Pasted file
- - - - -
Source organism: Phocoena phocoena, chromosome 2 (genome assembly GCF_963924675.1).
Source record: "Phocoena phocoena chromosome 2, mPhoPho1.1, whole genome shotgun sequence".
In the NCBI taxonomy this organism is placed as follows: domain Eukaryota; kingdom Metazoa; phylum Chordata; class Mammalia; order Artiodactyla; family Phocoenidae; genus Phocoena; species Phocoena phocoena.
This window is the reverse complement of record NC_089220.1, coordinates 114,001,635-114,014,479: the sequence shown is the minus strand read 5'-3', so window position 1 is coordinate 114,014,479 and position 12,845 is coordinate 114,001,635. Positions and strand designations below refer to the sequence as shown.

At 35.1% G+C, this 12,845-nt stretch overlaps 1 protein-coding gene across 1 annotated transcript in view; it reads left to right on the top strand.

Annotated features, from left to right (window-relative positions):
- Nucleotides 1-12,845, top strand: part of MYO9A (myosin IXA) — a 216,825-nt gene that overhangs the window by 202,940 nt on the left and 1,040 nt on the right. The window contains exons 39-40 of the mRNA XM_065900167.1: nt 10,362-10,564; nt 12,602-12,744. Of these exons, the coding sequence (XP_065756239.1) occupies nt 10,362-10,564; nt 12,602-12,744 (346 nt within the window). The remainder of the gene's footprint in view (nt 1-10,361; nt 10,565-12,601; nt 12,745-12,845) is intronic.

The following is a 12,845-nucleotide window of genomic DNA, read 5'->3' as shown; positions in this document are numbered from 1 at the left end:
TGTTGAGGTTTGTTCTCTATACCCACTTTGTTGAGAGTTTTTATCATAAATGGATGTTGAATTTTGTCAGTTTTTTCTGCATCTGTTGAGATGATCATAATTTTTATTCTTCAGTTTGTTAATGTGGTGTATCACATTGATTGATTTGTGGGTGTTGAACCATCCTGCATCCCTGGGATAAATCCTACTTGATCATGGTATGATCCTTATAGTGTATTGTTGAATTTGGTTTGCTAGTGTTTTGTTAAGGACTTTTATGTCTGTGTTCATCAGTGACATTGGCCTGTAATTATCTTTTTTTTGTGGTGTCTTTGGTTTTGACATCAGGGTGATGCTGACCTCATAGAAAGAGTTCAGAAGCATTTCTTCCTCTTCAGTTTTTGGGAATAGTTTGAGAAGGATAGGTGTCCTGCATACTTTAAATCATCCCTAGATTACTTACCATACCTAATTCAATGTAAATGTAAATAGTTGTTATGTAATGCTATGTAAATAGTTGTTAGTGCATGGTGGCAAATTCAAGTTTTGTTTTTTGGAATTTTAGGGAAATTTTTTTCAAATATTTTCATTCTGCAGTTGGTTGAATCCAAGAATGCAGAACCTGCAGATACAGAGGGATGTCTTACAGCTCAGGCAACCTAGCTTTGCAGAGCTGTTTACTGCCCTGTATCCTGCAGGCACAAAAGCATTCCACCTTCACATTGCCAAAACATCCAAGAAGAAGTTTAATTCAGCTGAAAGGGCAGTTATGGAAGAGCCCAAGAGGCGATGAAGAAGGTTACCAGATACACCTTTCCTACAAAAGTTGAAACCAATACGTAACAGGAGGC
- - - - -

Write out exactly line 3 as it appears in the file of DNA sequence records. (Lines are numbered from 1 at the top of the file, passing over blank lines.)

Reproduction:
In the NCBI taxonomy this organism is placed as follows: domain Eukaryota; kingdom Metazoa; phylum Chordata; class Mammalia; order Artiodactyla; family Phocoenidae; genus Phocoena; species Phocoena phocoena.